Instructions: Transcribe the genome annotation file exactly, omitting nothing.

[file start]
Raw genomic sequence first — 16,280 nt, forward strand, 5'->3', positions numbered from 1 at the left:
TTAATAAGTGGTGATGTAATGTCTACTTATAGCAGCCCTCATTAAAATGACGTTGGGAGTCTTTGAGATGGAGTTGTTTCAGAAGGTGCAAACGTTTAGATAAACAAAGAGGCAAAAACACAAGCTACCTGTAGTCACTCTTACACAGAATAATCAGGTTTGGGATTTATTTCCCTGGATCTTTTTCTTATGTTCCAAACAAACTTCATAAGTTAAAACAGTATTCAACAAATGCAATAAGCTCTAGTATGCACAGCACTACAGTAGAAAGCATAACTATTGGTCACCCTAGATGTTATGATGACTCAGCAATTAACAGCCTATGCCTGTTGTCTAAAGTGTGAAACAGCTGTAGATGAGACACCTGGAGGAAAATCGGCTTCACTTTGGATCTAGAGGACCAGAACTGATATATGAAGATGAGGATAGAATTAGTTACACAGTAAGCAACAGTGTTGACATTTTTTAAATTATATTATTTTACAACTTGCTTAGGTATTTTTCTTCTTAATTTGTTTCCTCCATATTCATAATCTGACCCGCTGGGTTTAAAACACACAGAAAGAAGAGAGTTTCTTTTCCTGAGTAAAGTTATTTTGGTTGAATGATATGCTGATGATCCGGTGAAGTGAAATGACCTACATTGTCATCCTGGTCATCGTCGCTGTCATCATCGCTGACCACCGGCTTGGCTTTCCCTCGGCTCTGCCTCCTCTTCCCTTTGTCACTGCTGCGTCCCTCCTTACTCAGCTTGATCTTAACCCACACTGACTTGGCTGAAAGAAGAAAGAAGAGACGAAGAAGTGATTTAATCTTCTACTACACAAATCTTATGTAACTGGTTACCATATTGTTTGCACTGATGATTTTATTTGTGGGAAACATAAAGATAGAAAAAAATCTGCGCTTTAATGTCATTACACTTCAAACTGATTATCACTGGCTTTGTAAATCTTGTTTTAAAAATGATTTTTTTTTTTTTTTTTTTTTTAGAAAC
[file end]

Raw genomic sequence first — 16,280 nt, forward strand, 5'->3', positions numbered from 1 at the left:
TTAATAAGTGGTGATGTAATGTCTACTTATAGCAGCCCTCATTAAAATGACGTTGGGAGTCTTTGAGATGGAGTTGTTTCAGAAGGTGCAAACGTTTAGATAAACAAAGAGGCAAAAACACAAGCTACCTGTAGTCACTCTTACACAGAATAATCAGGTTTGGGATTTATTTCCCTGGATCTTTTTCTTATGTTCCAAACAAACTTCATAAGTTAAAACAGTATTCAACAAATGCAATAAGCTCTAGTATGCACAGCACTACAGTAGAAAGCATAACTATTGGTCACCCTAGATGTTATGATGACTCAGCAATTAACAGCCTATGCCTGTTGTCTAAAGTGTGAAACAGCTGTAGATGAGACACCTGGAGGAAAATCGGCTTCACTTTGGATCTAGAGGACCAGAACTGATATATGAAGATGAGGATAGAATTAGTTACACAGTAAGCAACAGTGTTGACATTTTTTAAATTATATTATTTTACAACTTGCTTAGGTATTTTTCTTCTTAATTTGTTTCCTCCATATTCATAATCTGACCCGCTGGGTTTAAAACACACAGAAAGAAGAGAGTTTCTTTTCCTGAGTAAAGTTATTTTGGTTGAATGATATGCTGATGATCCGGTGAAGTGAAATGACCTACATTGTCATCCTGGTCATCGTCGCTGTCATCATCGCTGACCACCGGCTTGGCTTTCCCTCGGCTCTGCCTCCTCTTCCCTTTGTCACTGCTGCGTCCCTCCTTACTCAGCTTGATCTTAACCCACACTGACTTGGCTGAAAGAAGAAAGAAGAGACGAAGAAGTGATTTAATCTTCTACTACACAAATCTTATGTAACTGGTTACCATATTGTTTGCACTGATGATTTTATTTGTGGGAAACATAAAGATAGAAAAAAATCTGCGCTTTAATGTCATTACACTTCAAACTGATTATCACTGGCTTTGTAAATCTTGTTTTAAAAATGATTTTTTTTTTTTTTTTTTTTTTAGAAAC